This is a rather patchy collection of space-set short science fiction. I'd say there are no great stories, although there are a few good or very goodThis is a rather patchy collection of space-set short science fiction. I'd say there are no great stories, although there are a few good or very good ones - 'Keep Off The Grass' by Felix R. Savage, 'Ser Pan Comida' by Matthew Alan Thyer, 'Symbiont Seeking Symbiont' by Jennifer Froehner Wells, 'The Immortals: Kronos Valley' by David Adams, 'The Stars That Bind' by Nick Webb and the final story 'Multiply by Nicholas Wilson, although that last took a while to settle in I ended up enjoying it.
So, really, that's the majority of the tales in the good or very good category. Part of the problem was that the collection started weakly with a ho-hum story followed by one of two truly execrable pieces of fiction ('Excelsior' by Jaspar T. Scott and, later, 'Earthfall' by Raymond L. Weil). So, not only too much padding but badly organised; as well as the poor start there didn't seem to be any flow to the way the stories were put together. I'd also like a little 'about the authors' section; while each story had a word from the author, these tended to be more about the tale itself, along with the usual self promotion.
I think the 'Future Chronicles' series are all independently published authors, so perhaps I should be less harsh - or perhaps not; the ease of entry into the marketplace is no excuse to publish substandard work....more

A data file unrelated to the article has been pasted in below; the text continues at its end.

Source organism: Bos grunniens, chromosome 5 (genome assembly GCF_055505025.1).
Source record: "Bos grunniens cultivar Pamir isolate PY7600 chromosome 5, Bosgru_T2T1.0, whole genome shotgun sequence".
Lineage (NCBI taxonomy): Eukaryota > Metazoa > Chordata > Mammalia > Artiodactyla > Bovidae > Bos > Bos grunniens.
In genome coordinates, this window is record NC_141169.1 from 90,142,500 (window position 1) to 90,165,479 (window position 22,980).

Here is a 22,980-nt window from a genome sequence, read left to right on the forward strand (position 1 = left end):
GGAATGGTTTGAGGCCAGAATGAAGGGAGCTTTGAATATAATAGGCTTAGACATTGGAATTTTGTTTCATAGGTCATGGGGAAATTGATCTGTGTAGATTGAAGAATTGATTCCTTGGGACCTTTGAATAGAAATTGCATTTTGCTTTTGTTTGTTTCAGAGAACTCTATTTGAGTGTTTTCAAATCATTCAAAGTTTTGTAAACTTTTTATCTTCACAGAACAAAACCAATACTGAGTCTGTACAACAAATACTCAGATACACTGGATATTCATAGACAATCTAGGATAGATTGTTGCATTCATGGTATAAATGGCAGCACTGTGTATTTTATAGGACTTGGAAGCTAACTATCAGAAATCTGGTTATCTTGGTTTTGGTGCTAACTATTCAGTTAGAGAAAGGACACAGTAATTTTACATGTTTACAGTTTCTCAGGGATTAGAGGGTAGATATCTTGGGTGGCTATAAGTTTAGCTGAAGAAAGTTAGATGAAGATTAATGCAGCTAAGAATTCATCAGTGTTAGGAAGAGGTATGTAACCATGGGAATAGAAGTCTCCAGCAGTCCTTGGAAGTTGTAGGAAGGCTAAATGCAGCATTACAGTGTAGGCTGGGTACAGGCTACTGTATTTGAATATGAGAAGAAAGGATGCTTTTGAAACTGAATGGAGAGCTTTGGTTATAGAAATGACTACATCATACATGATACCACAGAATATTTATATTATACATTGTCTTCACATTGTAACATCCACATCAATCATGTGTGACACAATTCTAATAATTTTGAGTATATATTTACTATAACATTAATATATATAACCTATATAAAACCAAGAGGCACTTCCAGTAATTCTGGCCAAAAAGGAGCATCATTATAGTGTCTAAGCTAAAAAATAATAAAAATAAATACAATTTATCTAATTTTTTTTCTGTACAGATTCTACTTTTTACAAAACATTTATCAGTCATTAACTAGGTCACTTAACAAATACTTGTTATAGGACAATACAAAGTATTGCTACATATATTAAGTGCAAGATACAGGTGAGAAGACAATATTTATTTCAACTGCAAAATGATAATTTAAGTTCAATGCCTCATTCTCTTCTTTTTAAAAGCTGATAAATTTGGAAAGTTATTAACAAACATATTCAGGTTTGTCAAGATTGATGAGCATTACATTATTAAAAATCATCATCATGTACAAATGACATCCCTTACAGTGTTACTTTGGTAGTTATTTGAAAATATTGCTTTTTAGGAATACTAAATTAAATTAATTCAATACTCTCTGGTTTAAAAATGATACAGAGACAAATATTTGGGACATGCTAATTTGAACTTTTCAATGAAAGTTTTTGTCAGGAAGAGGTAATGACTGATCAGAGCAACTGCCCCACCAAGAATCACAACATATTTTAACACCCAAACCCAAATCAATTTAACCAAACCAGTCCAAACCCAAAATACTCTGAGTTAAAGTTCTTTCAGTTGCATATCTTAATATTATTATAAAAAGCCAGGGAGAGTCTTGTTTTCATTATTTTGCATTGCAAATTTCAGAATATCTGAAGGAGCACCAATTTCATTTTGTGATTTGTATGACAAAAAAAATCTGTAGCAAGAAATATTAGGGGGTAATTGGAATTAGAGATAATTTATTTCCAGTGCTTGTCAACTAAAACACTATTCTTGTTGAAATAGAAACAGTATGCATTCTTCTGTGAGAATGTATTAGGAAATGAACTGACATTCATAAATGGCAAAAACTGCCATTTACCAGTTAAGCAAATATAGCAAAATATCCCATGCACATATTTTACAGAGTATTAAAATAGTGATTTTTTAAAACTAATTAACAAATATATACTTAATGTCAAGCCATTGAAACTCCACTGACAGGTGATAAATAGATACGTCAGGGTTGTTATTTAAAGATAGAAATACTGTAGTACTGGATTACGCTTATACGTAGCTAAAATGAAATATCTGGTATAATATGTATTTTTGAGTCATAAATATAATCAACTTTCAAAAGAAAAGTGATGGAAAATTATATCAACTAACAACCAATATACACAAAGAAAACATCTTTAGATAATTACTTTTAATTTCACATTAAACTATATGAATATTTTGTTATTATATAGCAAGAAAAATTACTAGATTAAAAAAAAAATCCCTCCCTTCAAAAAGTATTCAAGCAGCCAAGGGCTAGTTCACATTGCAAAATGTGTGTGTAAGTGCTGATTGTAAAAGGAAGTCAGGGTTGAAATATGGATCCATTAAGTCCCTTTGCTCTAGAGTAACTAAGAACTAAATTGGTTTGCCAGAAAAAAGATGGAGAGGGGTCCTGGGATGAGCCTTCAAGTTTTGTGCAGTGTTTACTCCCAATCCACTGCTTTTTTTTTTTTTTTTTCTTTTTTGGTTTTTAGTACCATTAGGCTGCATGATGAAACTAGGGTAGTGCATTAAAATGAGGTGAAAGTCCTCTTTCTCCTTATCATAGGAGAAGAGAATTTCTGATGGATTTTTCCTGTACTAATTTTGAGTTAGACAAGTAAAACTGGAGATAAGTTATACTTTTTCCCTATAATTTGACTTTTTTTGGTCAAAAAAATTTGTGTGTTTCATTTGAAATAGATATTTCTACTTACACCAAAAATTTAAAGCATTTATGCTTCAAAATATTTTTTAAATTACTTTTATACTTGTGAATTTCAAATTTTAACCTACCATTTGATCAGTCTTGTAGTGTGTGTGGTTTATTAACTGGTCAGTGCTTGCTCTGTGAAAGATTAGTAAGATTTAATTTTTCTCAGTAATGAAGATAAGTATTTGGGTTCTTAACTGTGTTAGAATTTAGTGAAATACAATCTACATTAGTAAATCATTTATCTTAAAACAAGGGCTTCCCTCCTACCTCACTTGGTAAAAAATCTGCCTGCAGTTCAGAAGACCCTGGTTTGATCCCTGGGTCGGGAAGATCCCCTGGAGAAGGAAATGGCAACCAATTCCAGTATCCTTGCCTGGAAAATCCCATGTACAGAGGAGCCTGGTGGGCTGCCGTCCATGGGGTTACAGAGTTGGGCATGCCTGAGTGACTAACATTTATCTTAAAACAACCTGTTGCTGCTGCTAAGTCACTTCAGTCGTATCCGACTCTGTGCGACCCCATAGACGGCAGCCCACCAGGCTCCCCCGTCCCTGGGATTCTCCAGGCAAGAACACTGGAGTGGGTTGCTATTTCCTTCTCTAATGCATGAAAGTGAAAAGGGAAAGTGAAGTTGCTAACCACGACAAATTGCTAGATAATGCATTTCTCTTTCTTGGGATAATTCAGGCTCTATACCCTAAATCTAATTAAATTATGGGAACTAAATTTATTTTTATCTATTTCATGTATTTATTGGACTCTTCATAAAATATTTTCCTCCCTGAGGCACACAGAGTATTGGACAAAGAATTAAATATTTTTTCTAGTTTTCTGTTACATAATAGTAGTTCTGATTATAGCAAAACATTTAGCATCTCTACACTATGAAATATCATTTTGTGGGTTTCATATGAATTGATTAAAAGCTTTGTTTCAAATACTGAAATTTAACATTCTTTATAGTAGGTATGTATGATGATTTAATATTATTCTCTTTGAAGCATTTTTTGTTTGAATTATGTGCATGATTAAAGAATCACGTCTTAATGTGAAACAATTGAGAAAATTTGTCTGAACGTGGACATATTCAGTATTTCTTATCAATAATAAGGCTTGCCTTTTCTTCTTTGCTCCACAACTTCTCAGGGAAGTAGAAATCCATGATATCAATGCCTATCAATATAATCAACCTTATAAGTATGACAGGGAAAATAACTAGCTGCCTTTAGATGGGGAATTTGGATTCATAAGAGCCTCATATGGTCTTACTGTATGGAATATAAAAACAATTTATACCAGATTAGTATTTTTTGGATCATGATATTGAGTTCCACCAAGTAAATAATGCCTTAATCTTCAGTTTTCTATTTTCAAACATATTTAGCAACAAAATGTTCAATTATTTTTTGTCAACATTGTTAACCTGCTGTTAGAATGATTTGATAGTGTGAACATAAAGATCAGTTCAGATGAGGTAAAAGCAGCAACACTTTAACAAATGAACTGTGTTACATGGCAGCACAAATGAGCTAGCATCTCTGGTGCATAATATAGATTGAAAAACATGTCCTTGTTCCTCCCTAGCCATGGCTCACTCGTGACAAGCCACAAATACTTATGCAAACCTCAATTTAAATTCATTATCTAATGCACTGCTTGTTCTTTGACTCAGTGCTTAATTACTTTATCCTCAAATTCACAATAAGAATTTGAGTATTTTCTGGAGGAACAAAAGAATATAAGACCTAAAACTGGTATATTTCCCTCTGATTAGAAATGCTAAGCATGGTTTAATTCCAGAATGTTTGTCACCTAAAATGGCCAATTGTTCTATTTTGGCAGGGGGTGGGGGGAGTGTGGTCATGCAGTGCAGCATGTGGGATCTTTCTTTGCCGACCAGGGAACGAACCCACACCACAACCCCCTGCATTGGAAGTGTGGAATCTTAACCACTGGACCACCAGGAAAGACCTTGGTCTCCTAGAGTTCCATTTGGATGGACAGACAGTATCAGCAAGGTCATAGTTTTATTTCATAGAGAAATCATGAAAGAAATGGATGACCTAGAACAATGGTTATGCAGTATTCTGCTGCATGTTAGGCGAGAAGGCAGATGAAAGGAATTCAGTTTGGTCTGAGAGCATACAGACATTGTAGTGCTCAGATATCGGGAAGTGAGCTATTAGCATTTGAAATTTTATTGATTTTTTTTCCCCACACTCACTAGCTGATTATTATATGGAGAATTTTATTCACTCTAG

It is rare that collections are not a mix of quality, all but the very best having a few misfires. This is quite the opposite, a generally low standarIt is rare that collections are not a mix of quality, all but the very best having a few misfires. This is quite the opposite, a generally low standard of fiction with a couple of stand-out good stories, no great ones, and a few that are quite painfully bad. Often, the stories were just not very interesting, and reading to the end of even these short works often a slog. It must be said, I got the distinct impression that part of the issue was in the editing; several of the stories seemed to contain clumsy sentences or word usage of the sort that I'd have though an editor - or even a proofreader - would have picked up on.
Cthulhu Mythos stories are quite difficult to do well, having to get the right balance of weirdness and cosmic terror and hopeless dread, and the proliferation of Lovecraftian works due to ever increasingly popularity over the last few years suggests an even greater preponderance of tripe than the general run of fiction. Sadly, this volume does nothing to dispel that. One of the pleasures of a short fiction collection is finding authors to seek out in the future, but there are only a couple from this who I would even consider seeking out, and some that would actively put me off should I see them included in an anthology....more